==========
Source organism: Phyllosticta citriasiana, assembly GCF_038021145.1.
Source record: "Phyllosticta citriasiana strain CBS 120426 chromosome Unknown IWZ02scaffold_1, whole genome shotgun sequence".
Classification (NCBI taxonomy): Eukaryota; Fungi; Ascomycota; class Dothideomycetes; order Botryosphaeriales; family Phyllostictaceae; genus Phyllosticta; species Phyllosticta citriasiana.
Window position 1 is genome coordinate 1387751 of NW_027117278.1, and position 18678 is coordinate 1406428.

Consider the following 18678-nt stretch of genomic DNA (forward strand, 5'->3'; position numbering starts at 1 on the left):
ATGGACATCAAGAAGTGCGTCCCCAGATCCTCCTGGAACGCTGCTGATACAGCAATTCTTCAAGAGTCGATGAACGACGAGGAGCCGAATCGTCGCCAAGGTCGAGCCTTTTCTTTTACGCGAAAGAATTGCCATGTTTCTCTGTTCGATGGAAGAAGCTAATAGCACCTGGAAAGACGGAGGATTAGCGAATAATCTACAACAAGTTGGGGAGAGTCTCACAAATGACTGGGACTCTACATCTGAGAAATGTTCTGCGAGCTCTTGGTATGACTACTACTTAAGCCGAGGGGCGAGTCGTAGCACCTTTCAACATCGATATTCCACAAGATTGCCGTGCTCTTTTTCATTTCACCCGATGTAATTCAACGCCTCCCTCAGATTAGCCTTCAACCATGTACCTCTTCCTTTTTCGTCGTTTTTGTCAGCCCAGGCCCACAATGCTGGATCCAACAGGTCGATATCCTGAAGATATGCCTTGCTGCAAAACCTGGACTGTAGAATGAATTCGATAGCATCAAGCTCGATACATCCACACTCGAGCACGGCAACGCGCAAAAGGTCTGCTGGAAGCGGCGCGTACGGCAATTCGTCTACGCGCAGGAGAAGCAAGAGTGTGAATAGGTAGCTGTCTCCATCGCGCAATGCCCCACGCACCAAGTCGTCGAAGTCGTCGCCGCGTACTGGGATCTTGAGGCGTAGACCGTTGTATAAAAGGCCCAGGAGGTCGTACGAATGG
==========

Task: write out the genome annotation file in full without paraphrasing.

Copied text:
Source organism: Phyllosticta citriasiana, assembly GCF_038021145.1.
Source record: "Phyllosticta citriasiana strain CBS 120426 chromosome Unknown IWZ02scaffold_1, whole genome shotgun sequence".
Classification (NCBI taxonomy): Eukaryota; Fungi; Ascomycota; class Dothideomycetes; order Botryosphaeriales; family Phyllostictaceae; genus Phyllosticta; species Phyllosticta citriasiana.
Window position 1 is genome coordinate 1387751 of NW_027117278.1, and position 18678 is coordinate 1406428.

Consider the following 18678-nt stretch of genomic DNA (forward strand, 5'->3'; position numbering starts at 1 on the left):
ATGGACATCAAGAAGTGCGTCCCCAGATCCTCCTGGAACGCTGCTGATACAGCAATTCTTCAAGAGTCGATGAACGACGAGGAGCCGAATCGTCGCCAAGGTCGAGCCTTTTCTTTTACGCGAAAGAATTGCCATGTTTCTCTGTTCGATGGAAGAAGCTAATAGCACCTGGAAAGACGGAGGATTAGCGAATAATCTACAACAAGTTGGGGAGAGTCTCACAAATGACTGGGACTCTACATCTGAGAAATGTTCTGCGAGCTCTTGGTATGACTACTACTTAAGCCGAGGGGCGAGTCGTAGCACCTTTCAACATCGATATTCCACAAGATTGCCGTGCTCTTTTTCATTTCACCCGATGTAATTCAACGCCTCCCTCAGATTAGCCTTCAACCATGTACCTCTTCCTTTTTCGTCGTTTTTGTCAGCCCAGGCCCACAATGCTGGATCCAACAGGTCGATATCCTGAAGATATGCCTTGCTGCAAAACCTGGACTGTAGAATGAATTCGATAGCATCAAGCTCGATACATCCACACTCGAGCACGGCAACGCGCAAAAGGTCTGCTGGAAGCGGCGCGTACGGCAATTCGTCTACGCGCAGGAGAAGCAAGAGTGTGAATAGGTAGCTGTCTCCATCGCGCAATGCCCCACGCACCAAGTCGTCGAAGTCGTCGCCGCGTACTGGGATCTTGAGGCGTAGACCGTTGTATAAAAGGCCCAGGAGGTCGTACGAATGG